Overtone singing is a technique with which a single human voice can simultaneously produce two or more clearly audible tones. The usual sensation of hearing a single tone in the voice shifts to hearing a low drone with seemingly independant tones high above it. This unique style of singing challenges the ears and the voice to explore the subtle dimensions and colors of sound. In Central Asia this way of vocalising has been practiced for centuries by Tibetan monks and several Turco-Mongol nomadic tribes (most notable in parts of Tuva and Western Mongolia). In recent decades it has stirred western audiences thanks to such musical pioneers as Karlheinz Stockhausen, David Hykes’ Harmonic Choir and Michael Vetter.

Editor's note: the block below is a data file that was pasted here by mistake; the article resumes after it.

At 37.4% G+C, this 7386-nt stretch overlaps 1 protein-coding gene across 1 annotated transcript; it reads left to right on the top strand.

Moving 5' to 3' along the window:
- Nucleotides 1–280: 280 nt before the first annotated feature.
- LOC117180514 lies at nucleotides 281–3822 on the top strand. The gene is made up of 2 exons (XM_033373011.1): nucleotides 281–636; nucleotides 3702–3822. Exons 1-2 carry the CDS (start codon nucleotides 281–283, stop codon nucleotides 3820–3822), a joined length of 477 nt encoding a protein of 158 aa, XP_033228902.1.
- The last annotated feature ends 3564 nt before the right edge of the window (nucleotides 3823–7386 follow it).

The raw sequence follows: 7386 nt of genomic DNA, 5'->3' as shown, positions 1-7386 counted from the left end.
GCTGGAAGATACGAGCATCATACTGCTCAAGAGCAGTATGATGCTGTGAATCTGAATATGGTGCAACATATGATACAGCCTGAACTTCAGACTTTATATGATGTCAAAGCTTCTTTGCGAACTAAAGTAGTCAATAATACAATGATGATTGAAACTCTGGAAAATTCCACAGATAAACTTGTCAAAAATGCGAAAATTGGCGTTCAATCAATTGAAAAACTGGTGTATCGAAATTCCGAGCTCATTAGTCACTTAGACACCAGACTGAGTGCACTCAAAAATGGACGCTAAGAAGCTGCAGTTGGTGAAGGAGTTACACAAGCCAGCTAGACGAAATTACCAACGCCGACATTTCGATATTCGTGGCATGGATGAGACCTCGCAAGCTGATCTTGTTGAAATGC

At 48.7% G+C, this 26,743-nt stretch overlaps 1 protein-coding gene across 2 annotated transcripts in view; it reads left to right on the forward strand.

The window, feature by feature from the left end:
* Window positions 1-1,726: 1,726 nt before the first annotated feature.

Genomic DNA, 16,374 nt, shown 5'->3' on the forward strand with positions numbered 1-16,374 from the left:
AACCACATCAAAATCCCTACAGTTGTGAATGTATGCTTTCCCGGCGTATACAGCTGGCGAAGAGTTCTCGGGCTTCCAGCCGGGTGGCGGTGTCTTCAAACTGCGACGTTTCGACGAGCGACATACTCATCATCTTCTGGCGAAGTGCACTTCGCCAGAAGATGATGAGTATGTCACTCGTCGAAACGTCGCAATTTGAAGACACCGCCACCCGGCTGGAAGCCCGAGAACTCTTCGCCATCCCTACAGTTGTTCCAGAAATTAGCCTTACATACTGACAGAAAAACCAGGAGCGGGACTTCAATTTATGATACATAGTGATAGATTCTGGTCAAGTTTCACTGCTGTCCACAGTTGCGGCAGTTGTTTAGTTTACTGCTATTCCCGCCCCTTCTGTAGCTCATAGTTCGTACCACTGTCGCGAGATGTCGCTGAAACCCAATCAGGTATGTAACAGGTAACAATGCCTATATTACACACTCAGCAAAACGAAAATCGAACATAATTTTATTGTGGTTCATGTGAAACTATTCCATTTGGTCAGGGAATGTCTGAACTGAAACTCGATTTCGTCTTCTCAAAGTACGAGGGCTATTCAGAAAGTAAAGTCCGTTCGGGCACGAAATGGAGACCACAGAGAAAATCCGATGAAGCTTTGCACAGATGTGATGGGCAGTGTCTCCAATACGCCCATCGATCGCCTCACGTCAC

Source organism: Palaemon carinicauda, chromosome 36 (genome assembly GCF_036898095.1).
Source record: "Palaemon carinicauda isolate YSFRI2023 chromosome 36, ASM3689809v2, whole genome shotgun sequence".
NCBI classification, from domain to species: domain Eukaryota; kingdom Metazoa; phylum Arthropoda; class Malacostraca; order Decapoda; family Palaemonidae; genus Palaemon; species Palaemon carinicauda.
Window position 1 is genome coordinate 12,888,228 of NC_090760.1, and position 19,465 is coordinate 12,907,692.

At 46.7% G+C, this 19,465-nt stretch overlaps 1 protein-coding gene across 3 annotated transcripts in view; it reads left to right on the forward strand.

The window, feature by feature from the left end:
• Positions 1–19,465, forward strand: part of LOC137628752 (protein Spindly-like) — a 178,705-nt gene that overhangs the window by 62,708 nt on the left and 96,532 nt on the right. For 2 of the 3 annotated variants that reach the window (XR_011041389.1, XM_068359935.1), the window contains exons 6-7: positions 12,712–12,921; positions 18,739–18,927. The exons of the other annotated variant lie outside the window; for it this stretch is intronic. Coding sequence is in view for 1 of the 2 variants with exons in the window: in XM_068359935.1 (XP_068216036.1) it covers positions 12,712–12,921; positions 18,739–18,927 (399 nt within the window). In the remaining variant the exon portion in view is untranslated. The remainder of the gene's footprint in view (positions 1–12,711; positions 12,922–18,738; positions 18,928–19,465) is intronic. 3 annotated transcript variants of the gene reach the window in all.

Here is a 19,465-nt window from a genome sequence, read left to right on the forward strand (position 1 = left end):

Mark’s book Overtone Singing. Physics and Metaphysics of Harmonics in East and West is a thorough, readible overview of this unique way of making sound, aimed at non-specialists and scholars alike.
Overtone singing must be heard in order to know what it is. Listen to some examples of overtone singing here or go to the audio/video pages of this website.
In South Siberia the art of overtone singing is called throat singing, and developed to refined levels.
Left: Andreï Chuldum-ool playing the igil (horse-head fiddle) to accompany his throat singing, called khöömei in his native Republic of Tuva. Right: Mrs. Raisa Modorova from the neighbouring Republic of Altai, while performing a so-called algysh to the spirits of a river in the local throat singing style called kai.